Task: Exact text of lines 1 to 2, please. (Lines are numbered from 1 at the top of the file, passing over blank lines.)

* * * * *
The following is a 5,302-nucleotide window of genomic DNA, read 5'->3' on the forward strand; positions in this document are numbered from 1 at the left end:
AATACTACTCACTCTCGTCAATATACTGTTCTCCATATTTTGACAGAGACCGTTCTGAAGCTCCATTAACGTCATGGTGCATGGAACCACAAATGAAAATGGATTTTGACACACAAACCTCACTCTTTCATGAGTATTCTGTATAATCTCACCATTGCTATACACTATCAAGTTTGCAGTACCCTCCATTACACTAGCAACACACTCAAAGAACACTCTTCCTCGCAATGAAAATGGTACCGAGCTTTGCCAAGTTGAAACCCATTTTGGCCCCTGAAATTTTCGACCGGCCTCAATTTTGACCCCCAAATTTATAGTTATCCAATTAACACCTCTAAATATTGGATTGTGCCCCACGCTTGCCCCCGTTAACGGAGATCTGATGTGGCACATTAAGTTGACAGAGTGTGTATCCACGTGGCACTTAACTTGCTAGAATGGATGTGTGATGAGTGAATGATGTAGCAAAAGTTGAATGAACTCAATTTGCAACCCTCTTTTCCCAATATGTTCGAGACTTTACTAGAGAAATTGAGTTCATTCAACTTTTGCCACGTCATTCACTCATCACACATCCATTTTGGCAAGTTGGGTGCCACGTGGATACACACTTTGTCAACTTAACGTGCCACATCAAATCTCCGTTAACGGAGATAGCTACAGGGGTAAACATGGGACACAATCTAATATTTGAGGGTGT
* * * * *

The following is a 5,302-nucleotide window of genomic DNA, read 5'->3' on the forward strand; positions in this document are numbered from 1 at the left end:
AATACTACTCACTCTCGTCAATATACTGTTCTCCATATTTTGACAGAGACCGTTCTGAAGCTCCATTAACGTCATGGTGCATGGAACCACAAATGAAAATGGATTTTGACACACAAACCTCACTCTTTCATGAGTATTCTGTATAATCTCACCATTGCTATACACTATCAAGTTTGCAGTACCCTCCATTACACTAGCAACACACTCAAAGAACACTCTTCCTCGCAATGAAAATGGTACCGAGCTTTGCCAAGTTGAAACCCATTTTGGCCCCTGAAATTTTCGACCGGCCTCAATTTTGACCCCCAAATTTATAGTTATCCAATTAACACCTCTAAATATTGGATTGTGCCCCACGCTTGCCCCCGTTAACGGAGATCTGATGTGGCACATTAAGTTGACAGAGTGTGTATCCACGTGGCACTTAACTTGCTAGAATGGATGTGTGATGAGTGAATGATGTAGCAAAAGTTGAATGAACTCAATTTGCAACCCTCTTTTCCCAATATGTTCGAGACTTTACTAGAGAAATTGAGTTCATTCAACTTTTGCCACGTCATTCACTCATCACACATCCATTTTGGCAAGTTGGGTGCCACGTGGATACACACTTTGTCAACTTAACGTGCCACATCAAATCTCCGTTAACGGAGATAGCTACAGGGGTAAACATGGGACACAATCTAATATTTGAGGGTGT